Today continues the blog posts featuring the Nigerian Dwarf goats at Bramblestone Farm, and it’s all about Old Mountain Farm Field Mouse today (aka Mighty). He’s our first herdsire, so he’s a bit special, and we’re excited to have him here.
Choosing an outstanding herdsire is important because he essentially makes up half the herd (see Goat Herdsires – Choose Carefully), and is going to dramatically impact future generations. Keeping bucks is also more “work” than just keeping does because they don’t directly contribute milk or kids, are usually very smelly during mating season, and can be harder to handle. Because of those disadvantages, and that we’ve been able to use the services of great herdsires owned by our friends at Wild Wind Farm, I hadn’t pursued owning a buck.
But, I really like the conformation and dairy qualities of the goats at Old Mountain Farm, and learned that Mighty was available (and that he was polled too!). Polled goats are naturally hornless (see What Are Polled Goats), and I’ve been wanting to breed polled Nigerian Dwarves (you don’t have to disbud the kids if they’re polled), so we drove 14 hours to Maine and picked him up. The fastest way to start working with polled genetics is to use a polled buck – but, it’s difficult to find great polled bucks, so I couldn’t pass him up.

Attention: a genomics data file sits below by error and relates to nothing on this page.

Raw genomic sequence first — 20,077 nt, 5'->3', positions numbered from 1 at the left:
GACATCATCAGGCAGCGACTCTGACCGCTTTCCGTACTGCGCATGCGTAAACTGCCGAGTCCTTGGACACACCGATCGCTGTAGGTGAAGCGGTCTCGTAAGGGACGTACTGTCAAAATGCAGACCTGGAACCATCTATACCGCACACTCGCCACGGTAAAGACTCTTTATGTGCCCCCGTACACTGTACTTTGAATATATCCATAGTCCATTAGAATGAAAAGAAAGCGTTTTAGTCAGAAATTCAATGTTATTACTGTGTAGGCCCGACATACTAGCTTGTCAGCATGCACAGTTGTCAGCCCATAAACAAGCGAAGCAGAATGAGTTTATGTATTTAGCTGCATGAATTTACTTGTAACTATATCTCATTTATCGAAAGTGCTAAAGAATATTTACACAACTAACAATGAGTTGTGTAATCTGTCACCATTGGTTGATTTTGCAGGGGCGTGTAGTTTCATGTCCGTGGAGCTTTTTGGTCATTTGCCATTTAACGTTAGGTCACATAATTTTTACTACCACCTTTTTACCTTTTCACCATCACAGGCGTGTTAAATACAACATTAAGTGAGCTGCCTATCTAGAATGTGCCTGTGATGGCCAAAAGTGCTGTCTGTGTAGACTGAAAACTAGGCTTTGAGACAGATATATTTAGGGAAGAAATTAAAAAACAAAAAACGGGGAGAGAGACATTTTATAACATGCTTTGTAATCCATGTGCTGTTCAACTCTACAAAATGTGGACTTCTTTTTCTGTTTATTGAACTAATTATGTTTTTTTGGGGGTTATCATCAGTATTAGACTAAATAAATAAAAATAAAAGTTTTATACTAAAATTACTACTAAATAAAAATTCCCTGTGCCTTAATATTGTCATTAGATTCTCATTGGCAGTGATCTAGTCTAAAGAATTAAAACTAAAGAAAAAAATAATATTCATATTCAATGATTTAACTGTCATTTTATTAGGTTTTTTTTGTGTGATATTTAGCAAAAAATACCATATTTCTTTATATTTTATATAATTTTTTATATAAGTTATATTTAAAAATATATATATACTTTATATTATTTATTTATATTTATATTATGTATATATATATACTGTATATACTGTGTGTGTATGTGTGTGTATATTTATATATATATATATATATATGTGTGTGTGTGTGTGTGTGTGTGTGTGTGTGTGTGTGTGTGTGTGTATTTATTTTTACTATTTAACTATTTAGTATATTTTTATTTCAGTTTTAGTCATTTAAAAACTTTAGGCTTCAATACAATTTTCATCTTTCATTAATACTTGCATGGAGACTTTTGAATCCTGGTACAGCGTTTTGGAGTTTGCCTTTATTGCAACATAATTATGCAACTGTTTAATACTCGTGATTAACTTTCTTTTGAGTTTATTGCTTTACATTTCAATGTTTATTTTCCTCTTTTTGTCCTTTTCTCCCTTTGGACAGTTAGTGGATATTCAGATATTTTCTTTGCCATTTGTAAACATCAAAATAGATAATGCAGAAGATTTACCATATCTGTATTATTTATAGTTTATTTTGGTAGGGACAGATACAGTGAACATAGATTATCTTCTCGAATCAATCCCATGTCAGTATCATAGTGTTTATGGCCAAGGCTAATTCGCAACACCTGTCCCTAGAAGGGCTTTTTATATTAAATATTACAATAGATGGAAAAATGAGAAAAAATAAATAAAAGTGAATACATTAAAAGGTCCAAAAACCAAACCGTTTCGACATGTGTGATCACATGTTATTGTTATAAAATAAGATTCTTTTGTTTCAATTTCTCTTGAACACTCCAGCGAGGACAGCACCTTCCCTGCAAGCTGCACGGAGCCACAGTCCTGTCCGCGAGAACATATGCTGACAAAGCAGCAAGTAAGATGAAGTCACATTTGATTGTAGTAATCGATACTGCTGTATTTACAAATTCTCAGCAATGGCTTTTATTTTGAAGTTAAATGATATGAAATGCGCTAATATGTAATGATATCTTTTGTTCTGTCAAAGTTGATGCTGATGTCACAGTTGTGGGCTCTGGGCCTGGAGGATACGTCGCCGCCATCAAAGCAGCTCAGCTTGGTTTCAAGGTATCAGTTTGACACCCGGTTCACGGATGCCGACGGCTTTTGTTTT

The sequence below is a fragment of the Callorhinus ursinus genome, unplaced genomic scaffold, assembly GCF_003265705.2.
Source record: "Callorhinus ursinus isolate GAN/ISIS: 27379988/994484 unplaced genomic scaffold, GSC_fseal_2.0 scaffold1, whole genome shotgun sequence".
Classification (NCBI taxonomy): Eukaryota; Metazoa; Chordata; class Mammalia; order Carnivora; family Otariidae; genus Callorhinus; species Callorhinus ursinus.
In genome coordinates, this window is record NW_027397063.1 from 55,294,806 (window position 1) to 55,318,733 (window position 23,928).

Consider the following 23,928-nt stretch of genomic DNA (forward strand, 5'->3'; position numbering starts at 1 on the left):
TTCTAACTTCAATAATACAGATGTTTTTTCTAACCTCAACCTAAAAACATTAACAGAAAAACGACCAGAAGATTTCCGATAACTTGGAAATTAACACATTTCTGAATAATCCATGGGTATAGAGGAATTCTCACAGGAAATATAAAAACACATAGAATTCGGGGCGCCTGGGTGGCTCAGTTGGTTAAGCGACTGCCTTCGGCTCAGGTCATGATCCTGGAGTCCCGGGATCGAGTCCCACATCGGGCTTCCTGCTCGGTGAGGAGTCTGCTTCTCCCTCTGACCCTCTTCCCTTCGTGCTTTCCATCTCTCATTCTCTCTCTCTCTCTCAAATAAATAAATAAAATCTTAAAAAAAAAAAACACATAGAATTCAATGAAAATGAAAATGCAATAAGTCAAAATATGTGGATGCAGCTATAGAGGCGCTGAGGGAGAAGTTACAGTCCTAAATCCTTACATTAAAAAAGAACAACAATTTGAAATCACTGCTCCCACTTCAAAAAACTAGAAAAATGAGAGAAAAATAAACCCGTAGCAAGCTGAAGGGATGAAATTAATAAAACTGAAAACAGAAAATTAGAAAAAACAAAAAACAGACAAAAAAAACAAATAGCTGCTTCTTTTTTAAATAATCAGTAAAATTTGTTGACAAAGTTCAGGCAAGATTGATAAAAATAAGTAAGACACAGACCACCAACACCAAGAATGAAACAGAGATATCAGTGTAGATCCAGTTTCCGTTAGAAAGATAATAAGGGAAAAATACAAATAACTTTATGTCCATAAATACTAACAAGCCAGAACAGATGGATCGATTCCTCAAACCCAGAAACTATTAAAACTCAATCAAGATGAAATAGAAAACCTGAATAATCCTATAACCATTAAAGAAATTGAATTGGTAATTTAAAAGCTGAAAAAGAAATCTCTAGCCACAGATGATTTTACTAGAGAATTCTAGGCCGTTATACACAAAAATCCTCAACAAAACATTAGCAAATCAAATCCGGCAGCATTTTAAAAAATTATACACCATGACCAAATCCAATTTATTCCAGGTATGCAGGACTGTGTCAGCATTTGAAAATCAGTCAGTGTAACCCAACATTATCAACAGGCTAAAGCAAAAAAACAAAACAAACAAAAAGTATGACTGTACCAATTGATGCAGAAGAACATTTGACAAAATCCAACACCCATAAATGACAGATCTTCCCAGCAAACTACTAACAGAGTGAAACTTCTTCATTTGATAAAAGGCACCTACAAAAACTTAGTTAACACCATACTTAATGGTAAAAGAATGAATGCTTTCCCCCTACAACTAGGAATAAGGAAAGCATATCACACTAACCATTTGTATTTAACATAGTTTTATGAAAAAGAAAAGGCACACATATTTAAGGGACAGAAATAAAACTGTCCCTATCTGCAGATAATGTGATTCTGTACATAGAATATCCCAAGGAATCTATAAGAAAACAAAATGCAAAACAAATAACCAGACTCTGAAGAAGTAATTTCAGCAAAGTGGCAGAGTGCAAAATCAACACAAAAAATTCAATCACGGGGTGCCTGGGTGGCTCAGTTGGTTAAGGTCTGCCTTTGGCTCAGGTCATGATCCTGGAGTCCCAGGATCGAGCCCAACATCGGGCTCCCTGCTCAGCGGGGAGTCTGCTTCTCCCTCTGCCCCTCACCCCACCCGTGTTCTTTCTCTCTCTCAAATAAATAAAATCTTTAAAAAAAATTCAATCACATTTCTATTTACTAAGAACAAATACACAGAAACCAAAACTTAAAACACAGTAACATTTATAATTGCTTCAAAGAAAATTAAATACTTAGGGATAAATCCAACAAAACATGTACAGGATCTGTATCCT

One of the things that I really like about Mighty is his length of body, and when we took him to our first and only goat show so far (his too), he won Grand Champion Junior buck, and Reserve Grand Champion buck. The judges admired his straight topline, uphill stature, legs, and smoothness of blending, but said that it was his length of body and dairy character that got him the championship wins.
In addition to great dairy conformation and pedigree (you can see that here), his dam and grand dams have beautiful udders and have been very good milk producers too (you can find links to those does pages on Mighty’s page here). We expect that he’s going to have a big impact on the herd, and he’ll be the featured buck in our Kidding Schedule for a while. It’s going to be very exciting at kidding time – we’ll be hoping for lots of polled kids.
Goat kids get one gene that controls being horned from each parent, and if one of those genes is polled, then the goat kid will be polled (the polled gene is dominant). So, if Mighty passes his polled gene to a kid, it will be polled whereas if he passes his horned gene, it will be horned (we know Mighty has one of each because his dam is polled while his sire is horned). All of our does are currently horned, so we know they can’t pass the polled gene. It’ll be interesting to see how the numbers turn out.
Mighty is a little over five months old now, so we’re watching with interest as he matures. So far, he’s looking quite handsome, and is also very well-mannered. I’m happy we added him to the farm!
Jenn at Sundog says
Handsome and talented lad indeed!